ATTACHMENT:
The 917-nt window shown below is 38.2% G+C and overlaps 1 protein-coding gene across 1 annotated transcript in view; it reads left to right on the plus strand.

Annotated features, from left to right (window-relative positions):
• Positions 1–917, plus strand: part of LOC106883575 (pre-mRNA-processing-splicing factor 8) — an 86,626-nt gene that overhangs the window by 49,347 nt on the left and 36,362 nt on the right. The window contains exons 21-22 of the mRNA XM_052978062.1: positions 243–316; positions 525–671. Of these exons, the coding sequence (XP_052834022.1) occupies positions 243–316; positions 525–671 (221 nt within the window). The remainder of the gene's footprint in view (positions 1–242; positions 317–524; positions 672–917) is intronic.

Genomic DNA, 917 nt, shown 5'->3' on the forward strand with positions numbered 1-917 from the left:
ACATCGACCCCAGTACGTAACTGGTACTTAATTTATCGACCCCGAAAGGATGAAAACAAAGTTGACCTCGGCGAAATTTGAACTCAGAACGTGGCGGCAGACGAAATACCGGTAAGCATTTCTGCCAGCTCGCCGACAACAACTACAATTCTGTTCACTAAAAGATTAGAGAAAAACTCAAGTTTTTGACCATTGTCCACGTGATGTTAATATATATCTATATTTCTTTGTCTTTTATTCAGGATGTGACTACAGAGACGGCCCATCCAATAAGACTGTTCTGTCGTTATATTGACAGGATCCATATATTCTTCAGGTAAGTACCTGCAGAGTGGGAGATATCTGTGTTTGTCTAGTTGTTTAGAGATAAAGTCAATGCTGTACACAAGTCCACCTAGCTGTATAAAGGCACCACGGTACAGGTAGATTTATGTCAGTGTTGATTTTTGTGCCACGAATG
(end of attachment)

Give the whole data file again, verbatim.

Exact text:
The 917-nt window shown below is 38.2% G+C and overlaps 1 protein-coding gene across 1 annotated transcript in view; it reads left to right on the plus strand.

Annotated features, from left to right (window-relative positions):
• Positions 1–917, plus strand: part of LOC106883575 (pre-mRNA-processing-splicing factor 8) — an 86,626-nt gene that overhangs the window by 49,347 nt on the left and 36,362 nt on the right. The window contains exons 21-22 of the mRNA XM_052978062.1: positions 243–316; positions 525–671. Of these exons, the coding sequence (XP_052834022.1) occupies positions 243–316; positions 525–671 (221 nt within the window). The remainder of the gene's footprint in view (positions 1–242; positions 317–524; positions 672–917) is intronic.

Genomic DNA, 917 nt, shown 5'->3' on the forward strand with positions numbered 1-917 from the left:
ACATCGACCCCAGTACGTAACTGGTACTTAATTTATCGACCCCGAAAGGATGAAAACAAAGTTGACCTCGGCGAAATTTGAACTCAGAACGTGGCGGCAGACGAAATACCGGTAAGCATTTCTGCCAGCTCGCCGACAACAACTACAATTCTGTTCACTAAAAGATTAGAGAAAAACTCAAGTTTTTGACCATTGTCCACGTGATGTTAATATATATCTATATTTCTTTGTCTTTTATTCAGGATGTGACTACAGAGACGGCCCATCCAATAAGACTGTTCTGTCGTTATATTGACAGGATCCATATATTCTTCAGGTAAGTACCTGCAGAGTGGGAGATATCTGTGTTTGTCTAGTTGTTTAGAGATAAAGTCAATGCTGTACACAAGTCCACCTAGCTGTATAAAGGCACCACGGTACAGGTAGATTTATGTCAGTGTTGATTTTTGTGCCACGAATG